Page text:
Travelling with disabilities: I have to plan for everything, and yet still manage to find the spontaneous

During an Argentinian yoga retreat in 2016, Suswati Basu first experienced symptoms of a congenital degenerative condition. Since then travelling has altered drastically but she hasn't let it stop her adventuring

How I maintain spontaneity while travelling with disabilities How I maintain spontaneity while travelling with disabilities
How I maintain spontaneity while travelling with disabilities

Suswati is the Head of Audience at NationalWorld. She has a rare degenerative condition, Hereditary Neuropathy with Liability to Pressure Palsies. A sister condition to Multiple Sclerosis and Charcot Marie Tooth Disorder, it's a demyelination of nerves which stops the signals going from the brain to other parts of her body. As a result, it can cause paralysis, tremors and further complications. She requires a walking aid or wheelchair to help her move around. Her arms are in splints. An avid traveller, we asked her to talk about her experiences abroad with these physical setbacks.

It would be naïve to say that travelling abroad with a mobility issue is a wheelchair roll in the park. From the steep kerbed pavements of Europe, 'romantic' cobblestone streets, ‘accessible’ venues that always have a step that personnel never seem to notice, to the people who believe carrying you up and down stairs on your mobility aid is acceptable when it robs you of both dignity and autonomy: there are myriad hidden obstacles to take in consideration. We’re still far behind when it comes to assisting those who are disabled when they travel.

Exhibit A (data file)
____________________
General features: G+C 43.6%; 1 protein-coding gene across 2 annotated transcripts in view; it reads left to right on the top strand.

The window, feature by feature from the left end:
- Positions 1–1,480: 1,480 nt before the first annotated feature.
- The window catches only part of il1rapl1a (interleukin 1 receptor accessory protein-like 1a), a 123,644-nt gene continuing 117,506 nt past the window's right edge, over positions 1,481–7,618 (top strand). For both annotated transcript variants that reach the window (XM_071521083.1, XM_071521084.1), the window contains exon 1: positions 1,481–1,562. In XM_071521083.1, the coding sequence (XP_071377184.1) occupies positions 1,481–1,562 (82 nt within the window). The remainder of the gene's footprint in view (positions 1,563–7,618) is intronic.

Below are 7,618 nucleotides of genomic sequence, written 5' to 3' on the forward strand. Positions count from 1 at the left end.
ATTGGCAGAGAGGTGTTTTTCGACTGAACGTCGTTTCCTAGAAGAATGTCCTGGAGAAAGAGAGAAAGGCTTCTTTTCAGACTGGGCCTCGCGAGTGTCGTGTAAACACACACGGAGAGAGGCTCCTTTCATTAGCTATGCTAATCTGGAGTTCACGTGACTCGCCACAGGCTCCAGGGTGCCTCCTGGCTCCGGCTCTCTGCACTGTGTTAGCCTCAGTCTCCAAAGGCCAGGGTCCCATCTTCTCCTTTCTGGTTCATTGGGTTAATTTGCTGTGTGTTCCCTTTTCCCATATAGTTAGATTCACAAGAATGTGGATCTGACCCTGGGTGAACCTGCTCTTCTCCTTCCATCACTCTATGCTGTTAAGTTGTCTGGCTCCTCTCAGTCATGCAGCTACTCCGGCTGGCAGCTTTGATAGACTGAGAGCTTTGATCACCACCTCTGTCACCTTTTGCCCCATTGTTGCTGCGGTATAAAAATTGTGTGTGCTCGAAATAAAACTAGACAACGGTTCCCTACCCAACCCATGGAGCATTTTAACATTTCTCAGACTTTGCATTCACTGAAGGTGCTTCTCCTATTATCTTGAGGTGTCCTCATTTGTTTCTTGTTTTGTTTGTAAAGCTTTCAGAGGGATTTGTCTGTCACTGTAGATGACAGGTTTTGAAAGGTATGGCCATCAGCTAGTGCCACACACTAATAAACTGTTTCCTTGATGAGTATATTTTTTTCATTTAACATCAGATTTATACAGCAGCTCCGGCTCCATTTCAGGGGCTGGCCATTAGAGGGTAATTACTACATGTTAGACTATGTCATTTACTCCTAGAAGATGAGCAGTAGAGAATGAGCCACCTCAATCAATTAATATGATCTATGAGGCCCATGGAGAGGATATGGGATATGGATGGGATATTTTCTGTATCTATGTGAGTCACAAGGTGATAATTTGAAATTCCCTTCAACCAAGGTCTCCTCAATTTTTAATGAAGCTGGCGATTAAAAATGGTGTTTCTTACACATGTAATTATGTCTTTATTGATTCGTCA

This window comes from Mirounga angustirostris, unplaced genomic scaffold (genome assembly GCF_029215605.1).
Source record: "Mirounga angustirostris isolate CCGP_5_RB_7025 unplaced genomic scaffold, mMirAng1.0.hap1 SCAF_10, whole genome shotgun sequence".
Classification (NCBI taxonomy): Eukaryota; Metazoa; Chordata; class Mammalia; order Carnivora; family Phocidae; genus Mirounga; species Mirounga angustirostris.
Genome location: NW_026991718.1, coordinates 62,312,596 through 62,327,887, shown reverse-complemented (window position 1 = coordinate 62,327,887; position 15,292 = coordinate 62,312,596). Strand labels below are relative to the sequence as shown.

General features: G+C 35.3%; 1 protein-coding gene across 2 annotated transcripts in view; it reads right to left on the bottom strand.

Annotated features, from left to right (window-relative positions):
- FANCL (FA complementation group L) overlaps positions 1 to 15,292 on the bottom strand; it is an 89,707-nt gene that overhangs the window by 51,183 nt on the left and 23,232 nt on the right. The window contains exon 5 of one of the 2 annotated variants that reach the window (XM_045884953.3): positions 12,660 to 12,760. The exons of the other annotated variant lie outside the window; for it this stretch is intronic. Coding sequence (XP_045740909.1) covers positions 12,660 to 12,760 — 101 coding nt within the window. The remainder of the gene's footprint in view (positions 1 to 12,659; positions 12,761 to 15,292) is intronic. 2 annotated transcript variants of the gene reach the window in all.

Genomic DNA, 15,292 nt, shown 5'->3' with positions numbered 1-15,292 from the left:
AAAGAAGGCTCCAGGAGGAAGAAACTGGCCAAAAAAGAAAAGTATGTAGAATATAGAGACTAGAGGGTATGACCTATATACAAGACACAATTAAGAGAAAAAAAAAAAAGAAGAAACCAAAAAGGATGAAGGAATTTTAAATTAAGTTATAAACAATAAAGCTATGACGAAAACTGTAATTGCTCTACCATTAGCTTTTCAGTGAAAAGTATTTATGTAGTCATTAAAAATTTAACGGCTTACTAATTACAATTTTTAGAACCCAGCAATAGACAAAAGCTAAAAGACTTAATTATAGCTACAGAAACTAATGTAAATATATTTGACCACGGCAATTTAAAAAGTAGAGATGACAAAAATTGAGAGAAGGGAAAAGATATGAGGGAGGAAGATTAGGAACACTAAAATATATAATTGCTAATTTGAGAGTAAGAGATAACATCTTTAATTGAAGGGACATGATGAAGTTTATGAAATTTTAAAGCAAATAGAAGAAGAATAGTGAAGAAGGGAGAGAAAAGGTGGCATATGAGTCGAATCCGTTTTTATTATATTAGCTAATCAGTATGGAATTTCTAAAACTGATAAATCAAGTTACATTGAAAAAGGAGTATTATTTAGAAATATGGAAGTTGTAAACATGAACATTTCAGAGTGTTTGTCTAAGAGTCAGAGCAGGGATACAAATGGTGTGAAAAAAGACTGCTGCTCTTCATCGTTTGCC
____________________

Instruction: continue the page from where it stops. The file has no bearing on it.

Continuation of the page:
Old Cairo Bazaar, Egypt. Photo: Suswati BasuOld Cairo Bazaar, Egypt. Photo: Suswati Basu
Old Cairo Bazaar, Egypt. Photo: Suswati Basu

However, it doesn’t mean never say never. As a solo female adventurer, going abroad alone already meant planning and preparation, finding ways to ensure my safety while at the same time finding ways to enjoy myself as much as possible. The same can be said for travelling with a disability, but you have to add a few extra preparatory columns on your spreadsheet.

Here is some hard-won advice on preparing to travel with a disability (or how you can assist a loved one if you want to travel with someone with specific needs) - and why it's worth the extra work.

Travelling with a disability: insurance matters, and it will cost you

Travel insurance is a wise precaution for any traveller: for the disabled, it is an absolute-must. It may feel like you’re giving away money, but believe me, when you have a setback in your health condition, you’d be thanking your lucky stars. That happened to me when I first attempted to visit Tunisia in 2018. I had to abandon a long-planned holiday. I was able to claim back the entire cost of my trip, but it meant being meticulous in my receipt and documentation-keeping, and getting proof from health professionals. However, this does not come cheap. 

There are just some things that cannot be organised, but instead taken in your stride.

Suswati Basu